Lighting it up with Lamond Murray
By Eric Patten | | 11/4/11

Of the 31 lottery selections in Clippers history, not many have been as complete of a college player as Lamond Murray.

A 6-foot-7 small forward, he could operate anywhere on the floor, had a sweet left-handed jumper, and was big enough and quick enough to guard multiple positions.

The Clippers nabbed the All-American from Cal-Berkeley with the seventh overall pick in the 1994 Draft and he would go on to play five of his 11 NBA seasons in Los Angeles, including a surprising run to the playoffs in 1996-97. was able to catch up with Murray at the Los Angeles Clippers Foundation Charity Golf Classic. Talk about your experience of playing three years at Cal-Berkeley.

Lamond Murray: It was a great experience. What can I say? Nobody expected us to do much of anything and then during my sophomore year we took off and the rest was history as far as Cal was concerned.† I enjoyed itóthose three years there.

Your last season at Cal was the 1993-94 season. Heading into that year, you probably had a ton of expectations, right?

LM: Yeah, we did. We knew we had a good team, an experienced team. We went deep into the NCAA Tournament the year before (losing to Kansas in the Sweet 16) and we just knew when we were back thereóďAlright, weíre good the first two game easily.Ē And it didnít work like that. (Cal lost in the opening round to 12th seeded Wisconsin-Green Bay, 61-57)

You were picked seventh overall in 1994 by a Clippers team that had obviously struggled the season before. Can you talk about your experience playing with the Clippers?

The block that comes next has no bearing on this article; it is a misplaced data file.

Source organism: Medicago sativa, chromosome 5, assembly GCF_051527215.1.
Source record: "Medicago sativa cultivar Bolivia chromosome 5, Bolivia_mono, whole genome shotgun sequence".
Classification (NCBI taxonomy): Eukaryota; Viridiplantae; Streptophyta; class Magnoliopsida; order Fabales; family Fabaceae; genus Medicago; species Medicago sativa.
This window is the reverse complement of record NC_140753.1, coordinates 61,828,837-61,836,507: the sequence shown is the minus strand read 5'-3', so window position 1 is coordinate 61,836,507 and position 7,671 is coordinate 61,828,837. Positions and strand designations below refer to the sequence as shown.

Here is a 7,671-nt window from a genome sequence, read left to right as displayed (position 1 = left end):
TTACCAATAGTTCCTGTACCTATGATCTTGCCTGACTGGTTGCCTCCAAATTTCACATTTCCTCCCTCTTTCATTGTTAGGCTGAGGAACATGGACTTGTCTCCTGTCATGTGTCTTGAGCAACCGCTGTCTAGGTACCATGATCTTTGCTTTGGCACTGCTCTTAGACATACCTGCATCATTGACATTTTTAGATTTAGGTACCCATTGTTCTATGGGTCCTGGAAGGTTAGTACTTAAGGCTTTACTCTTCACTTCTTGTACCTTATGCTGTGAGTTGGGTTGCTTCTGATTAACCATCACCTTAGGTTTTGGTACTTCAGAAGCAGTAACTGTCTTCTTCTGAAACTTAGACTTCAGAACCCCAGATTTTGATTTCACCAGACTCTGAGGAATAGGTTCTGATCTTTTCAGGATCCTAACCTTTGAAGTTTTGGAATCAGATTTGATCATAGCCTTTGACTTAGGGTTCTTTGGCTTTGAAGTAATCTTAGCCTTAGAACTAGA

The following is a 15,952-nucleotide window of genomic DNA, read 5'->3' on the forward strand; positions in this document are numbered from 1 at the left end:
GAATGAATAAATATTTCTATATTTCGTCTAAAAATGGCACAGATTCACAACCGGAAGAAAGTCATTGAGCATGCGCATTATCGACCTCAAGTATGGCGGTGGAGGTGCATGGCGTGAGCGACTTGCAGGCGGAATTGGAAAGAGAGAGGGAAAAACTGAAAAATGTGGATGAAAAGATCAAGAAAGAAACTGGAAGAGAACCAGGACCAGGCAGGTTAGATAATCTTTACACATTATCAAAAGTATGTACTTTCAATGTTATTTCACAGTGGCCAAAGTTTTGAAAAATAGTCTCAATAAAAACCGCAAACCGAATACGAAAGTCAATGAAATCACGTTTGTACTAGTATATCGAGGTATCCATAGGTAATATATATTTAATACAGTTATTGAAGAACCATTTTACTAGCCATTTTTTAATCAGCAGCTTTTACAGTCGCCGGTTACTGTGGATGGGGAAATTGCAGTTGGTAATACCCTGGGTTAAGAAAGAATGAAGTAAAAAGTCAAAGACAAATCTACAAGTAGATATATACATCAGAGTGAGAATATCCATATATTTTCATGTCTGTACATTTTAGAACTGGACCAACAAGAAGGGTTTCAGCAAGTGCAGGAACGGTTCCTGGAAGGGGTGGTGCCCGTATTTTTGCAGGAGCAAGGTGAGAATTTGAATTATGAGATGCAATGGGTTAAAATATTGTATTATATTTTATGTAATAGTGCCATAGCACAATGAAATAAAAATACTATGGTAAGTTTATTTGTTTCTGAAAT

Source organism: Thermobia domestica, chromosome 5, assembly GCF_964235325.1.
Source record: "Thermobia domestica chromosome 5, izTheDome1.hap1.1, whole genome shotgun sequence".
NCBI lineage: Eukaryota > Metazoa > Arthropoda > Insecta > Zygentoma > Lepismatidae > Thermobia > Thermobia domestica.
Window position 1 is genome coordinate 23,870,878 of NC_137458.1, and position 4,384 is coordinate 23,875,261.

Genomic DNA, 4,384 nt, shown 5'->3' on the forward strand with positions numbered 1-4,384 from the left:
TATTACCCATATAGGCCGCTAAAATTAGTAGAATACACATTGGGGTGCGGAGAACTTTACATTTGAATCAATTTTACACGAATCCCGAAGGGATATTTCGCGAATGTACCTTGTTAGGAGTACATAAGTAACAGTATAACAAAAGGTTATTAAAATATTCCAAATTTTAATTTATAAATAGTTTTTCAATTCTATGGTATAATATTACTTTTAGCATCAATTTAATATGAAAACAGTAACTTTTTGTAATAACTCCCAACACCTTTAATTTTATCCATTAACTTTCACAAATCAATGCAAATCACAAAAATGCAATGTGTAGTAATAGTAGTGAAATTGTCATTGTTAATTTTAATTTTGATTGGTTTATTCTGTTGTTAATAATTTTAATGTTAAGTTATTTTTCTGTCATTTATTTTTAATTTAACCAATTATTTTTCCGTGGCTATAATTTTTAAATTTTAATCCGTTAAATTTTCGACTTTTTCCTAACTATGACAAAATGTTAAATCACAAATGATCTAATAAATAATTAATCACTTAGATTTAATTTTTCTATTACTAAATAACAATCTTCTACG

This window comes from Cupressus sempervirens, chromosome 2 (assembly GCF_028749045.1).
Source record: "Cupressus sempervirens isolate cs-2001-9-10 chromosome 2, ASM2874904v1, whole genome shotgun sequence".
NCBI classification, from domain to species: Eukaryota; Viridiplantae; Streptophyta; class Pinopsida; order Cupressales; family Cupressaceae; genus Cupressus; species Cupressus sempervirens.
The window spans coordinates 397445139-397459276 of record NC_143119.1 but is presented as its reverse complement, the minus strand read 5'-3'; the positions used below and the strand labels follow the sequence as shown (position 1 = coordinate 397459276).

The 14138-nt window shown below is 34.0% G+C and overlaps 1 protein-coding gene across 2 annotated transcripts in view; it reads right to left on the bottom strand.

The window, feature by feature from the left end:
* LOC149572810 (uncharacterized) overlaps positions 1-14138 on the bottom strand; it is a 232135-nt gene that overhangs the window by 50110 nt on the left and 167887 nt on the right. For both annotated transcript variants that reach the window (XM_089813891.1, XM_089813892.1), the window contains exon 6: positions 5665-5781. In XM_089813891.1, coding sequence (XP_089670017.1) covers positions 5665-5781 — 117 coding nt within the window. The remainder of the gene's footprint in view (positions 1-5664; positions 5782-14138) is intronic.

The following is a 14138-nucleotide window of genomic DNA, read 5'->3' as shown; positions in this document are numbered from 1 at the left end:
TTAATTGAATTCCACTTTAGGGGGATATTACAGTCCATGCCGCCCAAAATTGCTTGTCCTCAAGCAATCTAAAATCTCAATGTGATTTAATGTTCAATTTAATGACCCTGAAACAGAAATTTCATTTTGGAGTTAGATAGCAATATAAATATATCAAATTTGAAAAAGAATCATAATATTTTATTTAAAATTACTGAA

LM: Well, it was a great learning experience, especially my first year coming in as a rookie. Guys that are there before youíve gotten there, they know a little bit more about what youíre about to experience, a grueling 82-game season. That was more games in one season than I played in my whole college career put together in eight months. So, the grind and the wear and tear on your body, learning to get rest and learning to play as hard as you can every day no matter what, no matter how you feel. All those experiences go a long way. And also the losing.

Losing was a new experience for you as well?

LM: Yeah, that was a new experience as well. The losing is something that can change your mindset on different things and you can lose some confidence. At the top level itís a lot harder for one guy to go out there and make a difference. If you are able to do that, youíre one of the greatest.

A few years later in 1996-97, the Clippers had a pretty young team but you still put together a decent run to get into the playoffs. Talk about playing with a lot of guys that are 25 or younger and kind of growing up together to a certain extent.

LM: We had some guys on our team that had come from winning teams, for example, Malik Sealy from Indiana, they were winning in the East.† He came to our team. Pooh Richardson was with him on the same team in Indiana, so we had some guys that were peppered in there with some of the younger guys like me. And we were just out there and put it all together. It was a good mix.

The coach (Bill Fitch), of course, he had a wealth of talent, a wealth of knowledge. And he was able to help mold a lot of the things that we were doing, putting us in some offensive sets that complimented everybody as a whole, instead of just focusing on one or two guys. We actually played the triangle offense. A lot of people donít know that, but that year we played it. The ball was moving a lot more than the year or two years before.